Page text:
A pro-lifer from Nebraska, Nelson is facing increasing pressure to fall in line with his Democratic colleagues and allow a floor vote on the bill. But Nelson has rejected such calls, and even said Thursday that the abortion language isn't the only problem he has with the bill.
"There are other substantive issues" that would lead him to filibuster, he told KLIN-AM in Lincoln, Neb.
As it stands now, the bill allows federal subsidies for lower income people to go toward purchasing insurance plans covering abortion. It would be a departure from current policy that, for instance, prohibits insurance plans for federal employees from covering abortion.
If the bill is not changed, pro-lifers say, then the abortion rate could skyrocket. The pro-choice Guttmacher Institute this summer reported that about 25 percent of the women who would have had Medicaid-funded abortions chose instead to give birth when they were barred from using public money. Medicaid does not cover elective abortions.
With Sen. Joe Lieberman, I.-Conn., having had his concerns with the bill met -- a public option and Medicare buy-in apparently have been stripped -- Nelson seemingly is the lone holdout keeping Democratic leaders from reaching the crucial 60th vote to block a filibuster. There are 60 members of the Democratic caucus.
Sen. Bob Casey, D.-Pa., who votes with pro-lifers on some issues, had presented Nelson with compromise language Wednesday that National Right to Life nearly immediately rejected. Although the language was never released publicly, National Right to Life's Douglas Johnson said in a statement the proposal would have allowed federal subsidies for lower income people to be used for purchasing health care plans that cover abortion while somehow permitting "individual citizens to apply for conscientious objector status."
Said Nelson, "As it is right now, without further modifications, it isn't sufficient."
Nelson reiterated that he would support a filibuster if the abortion language doesn't meet his standards. He proposed a pro-life amendment to the health care bill that was defeated Dec. 8. It was similar to an amendment sponsored by Rep. Bart Stupak, D.-Mich., in the House. The Stupak amendment, Nelson said Thursday, "is the right language."
Nelson did say Casey's language had some victories for pro-lifers, such as boosting the adoption tax credit and helping unwed mothers who want to choose an alternative to abortion.
Richard Land, president of the Southern Baptist Ethics & Religious Liberty Commission, urged pro-lifers to pray for Nelson.
"Unless and until language in the Senate bill bans the use of public funds to underwrite the killing of our unborn citizens, pro-lifers will remain adamantly opposed to it," Land told Baptist Press. "I encourage all pro-life Americans to pray that God will give Sen. Ben Nelson courage and steadfastness as he stands for our country's unborn citizens."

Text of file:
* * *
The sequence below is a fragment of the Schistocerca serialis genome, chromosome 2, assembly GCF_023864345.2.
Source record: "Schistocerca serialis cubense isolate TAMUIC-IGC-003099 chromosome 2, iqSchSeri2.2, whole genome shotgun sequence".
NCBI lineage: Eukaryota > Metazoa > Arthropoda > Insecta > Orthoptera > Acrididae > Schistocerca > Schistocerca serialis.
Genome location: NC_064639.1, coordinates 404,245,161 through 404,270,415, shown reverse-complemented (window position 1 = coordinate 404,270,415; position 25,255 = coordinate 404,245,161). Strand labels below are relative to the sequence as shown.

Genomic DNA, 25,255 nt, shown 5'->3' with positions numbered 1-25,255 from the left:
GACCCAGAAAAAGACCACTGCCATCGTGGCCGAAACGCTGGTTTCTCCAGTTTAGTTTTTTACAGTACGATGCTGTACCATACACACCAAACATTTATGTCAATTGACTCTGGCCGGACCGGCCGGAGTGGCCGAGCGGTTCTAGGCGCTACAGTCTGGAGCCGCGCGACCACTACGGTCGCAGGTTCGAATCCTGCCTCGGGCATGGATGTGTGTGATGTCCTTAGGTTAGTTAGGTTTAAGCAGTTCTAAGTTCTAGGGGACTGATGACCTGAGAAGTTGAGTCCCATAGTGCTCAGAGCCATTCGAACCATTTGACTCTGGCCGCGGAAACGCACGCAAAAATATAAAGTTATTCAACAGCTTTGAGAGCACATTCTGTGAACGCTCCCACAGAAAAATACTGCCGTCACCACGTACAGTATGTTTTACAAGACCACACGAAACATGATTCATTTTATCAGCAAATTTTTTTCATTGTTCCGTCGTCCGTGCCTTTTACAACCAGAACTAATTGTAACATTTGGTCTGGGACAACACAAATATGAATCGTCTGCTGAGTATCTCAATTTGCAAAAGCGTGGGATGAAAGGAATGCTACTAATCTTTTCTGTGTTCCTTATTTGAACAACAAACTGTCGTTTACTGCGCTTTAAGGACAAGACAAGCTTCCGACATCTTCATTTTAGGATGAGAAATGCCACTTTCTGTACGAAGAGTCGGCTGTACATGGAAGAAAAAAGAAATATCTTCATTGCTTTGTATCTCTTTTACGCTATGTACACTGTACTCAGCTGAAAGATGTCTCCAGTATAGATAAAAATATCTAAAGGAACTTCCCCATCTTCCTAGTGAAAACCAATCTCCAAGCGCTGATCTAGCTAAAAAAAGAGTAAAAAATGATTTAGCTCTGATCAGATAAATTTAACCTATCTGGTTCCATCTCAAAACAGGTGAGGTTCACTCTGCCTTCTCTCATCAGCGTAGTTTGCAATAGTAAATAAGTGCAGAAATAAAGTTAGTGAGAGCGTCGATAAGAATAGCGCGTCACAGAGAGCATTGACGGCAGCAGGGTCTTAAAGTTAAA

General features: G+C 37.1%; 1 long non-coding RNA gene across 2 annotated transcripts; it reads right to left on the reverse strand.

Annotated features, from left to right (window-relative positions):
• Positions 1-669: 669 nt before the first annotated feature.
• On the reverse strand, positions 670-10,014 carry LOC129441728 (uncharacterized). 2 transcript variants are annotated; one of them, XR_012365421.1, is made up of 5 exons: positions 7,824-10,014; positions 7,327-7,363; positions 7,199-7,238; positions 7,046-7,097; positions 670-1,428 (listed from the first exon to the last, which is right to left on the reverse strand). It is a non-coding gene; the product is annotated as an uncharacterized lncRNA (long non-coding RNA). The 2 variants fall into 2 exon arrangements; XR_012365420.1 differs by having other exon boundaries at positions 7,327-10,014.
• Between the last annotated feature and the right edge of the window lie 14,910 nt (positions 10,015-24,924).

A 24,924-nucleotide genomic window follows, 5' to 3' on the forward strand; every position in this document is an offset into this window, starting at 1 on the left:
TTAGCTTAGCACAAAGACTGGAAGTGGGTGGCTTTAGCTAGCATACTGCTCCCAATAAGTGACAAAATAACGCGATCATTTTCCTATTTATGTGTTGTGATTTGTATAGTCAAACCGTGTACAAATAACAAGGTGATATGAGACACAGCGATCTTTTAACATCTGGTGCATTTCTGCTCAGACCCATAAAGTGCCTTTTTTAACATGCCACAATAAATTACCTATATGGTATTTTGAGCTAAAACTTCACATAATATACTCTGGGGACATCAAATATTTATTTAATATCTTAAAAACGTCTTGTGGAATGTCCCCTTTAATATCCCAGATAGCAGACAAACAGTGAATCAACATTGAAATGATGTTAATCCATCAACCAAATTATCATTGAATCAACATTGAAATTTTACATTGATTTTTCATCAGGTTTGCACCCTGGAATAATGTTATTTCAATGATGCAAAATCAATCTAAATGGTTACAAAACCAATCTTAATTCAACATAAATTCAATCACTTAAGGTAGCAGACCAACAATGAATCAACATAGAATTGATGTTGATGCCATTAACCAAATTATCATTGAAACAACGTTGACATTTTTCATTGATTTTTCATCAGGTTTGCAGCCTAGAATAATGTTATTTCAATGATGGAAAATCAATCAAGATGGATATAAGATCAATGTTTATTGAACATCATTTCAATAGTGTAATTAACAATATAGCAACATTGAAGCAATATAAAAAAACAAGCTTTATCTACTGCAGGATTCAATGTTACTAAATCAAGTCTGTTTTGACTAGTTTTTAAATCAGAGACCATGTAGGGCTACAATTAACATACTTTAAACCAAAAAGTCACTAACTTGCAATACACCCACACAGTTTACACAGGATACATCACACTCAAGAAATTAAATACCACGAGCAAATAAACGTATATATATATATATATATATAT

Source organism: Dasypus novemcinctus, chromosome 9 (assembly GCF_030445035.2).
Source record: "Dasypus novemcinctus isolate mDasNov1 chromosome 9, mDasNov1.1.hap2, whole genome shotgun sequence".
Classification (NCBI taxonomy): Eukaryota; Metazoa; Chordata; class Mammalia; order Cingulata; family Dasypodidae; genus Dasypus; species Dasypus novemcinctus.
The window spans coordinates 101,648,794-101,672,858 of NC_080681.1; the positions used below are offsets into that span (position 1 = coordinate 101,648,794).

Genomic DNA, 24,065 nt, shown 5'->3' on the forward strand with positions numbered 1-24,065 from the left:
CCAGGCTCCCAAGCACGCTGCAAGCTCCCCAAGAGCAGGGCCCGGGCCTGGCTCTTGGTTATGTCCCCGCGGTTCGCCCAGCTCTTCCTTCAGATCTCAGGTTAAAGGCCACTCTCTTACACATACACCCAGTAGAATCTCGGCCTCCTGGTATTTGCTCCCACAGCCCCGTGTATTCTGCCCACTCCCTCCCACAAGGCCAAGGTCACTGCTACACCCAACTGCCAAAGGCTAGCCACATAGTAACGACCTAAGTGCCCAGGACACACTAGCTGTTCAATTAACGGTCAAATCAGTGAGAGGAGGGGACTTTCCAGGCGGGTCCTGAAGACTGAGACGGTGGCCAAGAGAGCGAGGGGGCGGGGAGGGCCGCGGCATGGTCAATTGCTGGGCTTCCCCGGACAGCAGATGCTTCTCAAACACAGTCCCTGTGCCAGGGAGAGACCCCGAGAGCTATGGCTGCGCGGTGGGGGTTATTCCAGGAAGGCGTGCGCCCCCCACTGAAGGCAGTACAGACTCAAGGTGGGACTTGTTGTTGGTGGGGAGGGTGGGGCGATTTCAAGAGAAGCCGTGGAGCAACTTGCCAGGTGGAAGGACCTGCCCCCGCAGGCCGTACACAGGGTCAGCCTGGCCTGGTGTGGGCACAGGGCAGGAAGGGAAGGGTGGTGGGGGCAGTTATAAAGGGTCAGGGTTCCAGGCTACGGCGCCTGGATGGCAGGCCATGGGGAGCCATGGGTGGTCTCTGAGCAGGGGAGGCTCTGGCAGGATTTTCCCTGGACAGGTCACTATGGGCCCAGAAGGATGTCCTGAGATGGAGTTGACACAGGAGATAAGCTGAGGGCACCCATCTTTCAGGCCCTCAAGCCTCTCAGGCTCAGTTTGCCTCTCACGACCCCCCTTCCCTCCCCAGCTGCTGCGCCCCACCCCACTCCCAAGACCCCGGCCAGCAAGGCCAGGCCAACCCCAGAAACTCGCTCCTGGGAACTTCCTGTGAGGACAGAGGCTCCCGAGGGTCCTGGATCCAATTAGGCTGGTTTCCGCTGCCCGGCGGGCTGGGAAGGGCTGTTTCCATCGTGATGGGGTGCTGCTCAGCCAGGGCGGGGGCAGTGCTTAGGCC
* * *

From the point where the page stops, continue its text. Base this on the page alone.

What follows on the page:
Despite being a member of a pro-choice party, Nelson has a strong pro-life record, all the way back to his two terms as governor in the 1990s. It was Nelson who signed the ban against partial-birth abortion that eventually was reversed by the U.S. Supreme Court in 2000. (The court later allowed a federal ban to stand.) He was endorsed by Nebraska Right to Life when he ran for re-election for the Senate in 2006 and has a 100 percent pro-life record in the current Congress, according to National Right to Life.
"We have a long relationship with him, dating back to when he was governor," Julie Schmit-Albin, executive director of Nebraska Right to Life, told Baptist Press. "So we acknowledge and recognize that not an easy task. He's a pro-life Dem. It can't be easy."
Schmit-Albin was among the pro-life leaders that Nelson's office called Wednesday to get her thoughts on the Casey proposal.
"I called them back and very forcefully said that it wasn't acceptable, it wasn't Stupak," she said.
Nebraska Right to Life is running ads on the state's two largest Christian radio stations, in Lincoln and Omaha, thanking Nelson for sponsoring his amendment and asking listeners to call him and urge him to stand his ground.
Kristen Day, executive director of Democrats for Life of America, said she "wouldn't want to be in Sen. Nelson's shoes," facing pressure from both sides.
"We really appreciate all he's done on behalf of pro-life Democrats," Day told Baptist Press. "... He's so solid on these issues."
The Nelson amendment would have done two things: 1) prevent a government-run public option from covering abortion and 2) prohibit federal subsidies for lower-income people from purchasing private plans that cover abortion. Exceptions would be made for cases of rape, incest and to save the mother's life. A woman would be permitted to use her own money to purchase a "rider" that covers abortion.
A CNN poll in November found American adults are against "using public funds for abortions when the woman cannot afford it" by a 61-37 percent margin.
Michael Foust is an assistant editor of Baptist Press.
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